Macedonian Troopers

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Macedonian Troopers

Postby JOHN THURSTON » Sat Sep 08, 2007 3:53 am

At the risk of getting sued for Copyright infringement I am posting sketches of the troopers of the more important units which formed Alexander's Army:


The first is a Standard bearer and his "kopis" can be made out in the sketch.

The Second is a sketch by Barker of a Macedonian lead rank Phalangite showing how the Sarrissa had to be held and the Shield lashed to his arm.

Sketch 3 is of one of Alexander's unparalled light infantry, or "Hyspapists". Alexander's light infantry cannot be appreciated enough and were the only force able to deal with the problems in the Afghan Mountain before US special forces did .

Armed with Xyston (a weapon slightly reminiscent of a Roman Lancea), and Kopis, lightly armored, unecumbered with the sarissa, he went where he was needed, and went there fast.

Of any of Alexander's infantry, the Hyspapist was most likely the best trained with the Kopis, and a dangerous opponent, his elite status second only to that of the Soldier shown in sketch 4, the "Companion Cavalry Man", also armed with Xyston and Kopis, well mounted, exquisetly trained and more heavily armored than most Macedonian troopers of Alexander's army.

The Great Sarissa armed Phalanx, typically disposed on Alexander's Right, would 'fix" the main mass of the enemy and the Companion Cavalry would charge home, usually at the right juncture of the Phalanx.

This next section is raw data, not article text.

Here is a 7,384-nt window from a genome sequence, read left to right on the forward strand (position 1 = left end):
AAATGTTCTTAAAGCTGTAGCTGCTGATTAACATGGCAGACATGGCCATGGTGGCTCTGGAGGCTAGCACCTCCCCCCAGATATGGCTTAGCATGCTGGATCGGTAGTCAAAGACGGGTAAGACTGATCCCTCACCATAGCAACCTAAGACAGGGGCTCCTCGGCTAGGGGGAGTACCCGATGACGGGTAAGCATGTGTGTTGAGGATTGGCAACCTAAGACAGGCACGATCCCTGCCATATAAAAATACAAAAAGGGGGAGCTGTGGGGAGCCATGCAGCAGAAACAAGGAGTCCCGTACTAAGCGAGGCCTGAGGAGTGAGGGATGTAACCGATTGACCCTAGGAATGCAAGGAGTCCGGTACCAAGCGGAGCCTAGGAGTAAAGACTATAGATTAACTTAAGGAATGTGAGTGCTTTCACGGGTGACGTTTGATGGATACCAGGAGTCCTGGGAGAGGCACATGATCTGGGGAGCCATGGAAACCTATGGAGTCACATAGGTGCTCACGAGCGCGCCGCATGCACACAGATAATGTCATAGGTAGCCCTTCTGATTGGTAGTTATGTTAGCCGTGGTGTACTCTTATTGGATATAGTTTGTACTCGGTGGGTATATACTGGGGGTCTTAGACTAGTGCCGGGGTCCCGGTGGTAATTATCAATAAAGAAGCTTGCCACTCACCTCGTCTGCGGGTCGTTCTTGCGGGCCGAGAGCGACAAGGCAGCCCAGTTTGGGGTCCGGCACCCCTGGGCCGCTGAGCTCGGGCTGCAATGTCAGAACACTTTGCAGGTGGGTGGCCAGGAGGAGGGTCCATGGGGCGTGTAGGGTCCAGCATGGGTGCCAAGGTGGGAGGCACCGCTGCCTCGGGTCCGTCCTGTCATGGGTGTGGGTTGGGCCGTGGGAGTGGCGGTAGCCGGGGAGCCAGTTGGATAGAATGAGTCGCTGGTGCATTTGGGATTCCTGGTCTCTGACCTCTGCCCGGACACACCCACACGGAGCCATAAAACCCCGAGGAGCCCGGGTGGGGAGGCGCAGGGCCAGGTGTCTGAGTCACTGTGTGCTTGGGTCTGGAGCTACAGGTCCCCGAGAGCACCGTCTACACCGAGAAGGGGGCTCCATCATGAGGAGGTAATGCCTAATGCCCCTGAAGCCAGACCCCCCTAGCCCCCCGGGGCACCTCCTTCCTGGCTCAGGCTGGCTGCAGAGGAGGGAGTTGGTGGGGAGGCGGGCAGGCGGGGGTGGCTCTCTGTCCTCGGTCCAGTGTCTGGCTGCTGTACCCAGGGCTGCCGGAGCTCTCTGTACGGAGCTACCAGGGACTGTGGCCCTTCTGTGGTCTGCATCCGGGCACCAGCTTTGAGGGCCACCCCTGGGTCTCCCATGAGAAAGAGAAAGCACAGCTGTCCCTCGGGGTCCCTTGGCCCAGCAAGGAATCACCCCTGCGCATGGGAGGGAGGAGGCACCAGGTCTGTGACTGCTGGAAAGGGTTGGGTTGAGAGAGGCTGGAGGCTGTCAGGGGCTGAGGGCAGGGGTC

Alexander's left flank (under Parmenion in Persia) would have been made up of more typical Hoplites bolstered by "Peltasts" and perhaps Hyspapists.

Well, since the Peltasts were no more than expert rock chuckers, you can guess where the English word 'pelt' may have found a root. The Peltast was relatively lighty armored and protected by a crescent shaped shield.

By the time of Issus and Granicus, Darius had tried to bulid a corps of forces based on the a "Persian" Hoplite, but I have found no record of how effective the ersatz hoplites werer at Guagamela, yet.

It seems always a mistake to try and defend every inch of ground of your territory at your border, as Darius tried to do, against an opponent like Alexander or even Phillip. Although Darius' choice of ground at Guagamela was certainly well made.

Otherwise Darius had a penchant for fighting before he was ready and it cost him the losses at Granicus and Issus. These losses had a large effect as I believe Darius' best trained troops, other than Bessus' cavalry, may have been decimated in those frays.

More on those later..

Having wargamed Guagamela, it still appears Darius might have won with a more judicious disposition and application of his own elite cavalry and infantry.

Perhaps a less unimaginative battle array would have served him better, but Darius' army came from many nations and had stayed up all the night raising a great clamor to effect the morale of the Macedonians, and was, at best, probably hard to control.

Now, I must say this was not a good move. Darius' host was not close enough to have the desired effect on Alexander's men--and good soldiers learn to sleep through nearly anything.

Bessus' Cavalry was superb, but the whole of the Persian Cavalry Corps seems to have gotten away from the archtypical winning formula of the "Horse Archer" that had led the Persian Army of Cyrus to conquer the Eastern Mediterranean.

Note the Phyrgian (I call them 'snoopy') helmets of the Hyspapist and Phalangite, which can sometimes help to differentiate between the troopers of Alexanders army and those of the Successors.

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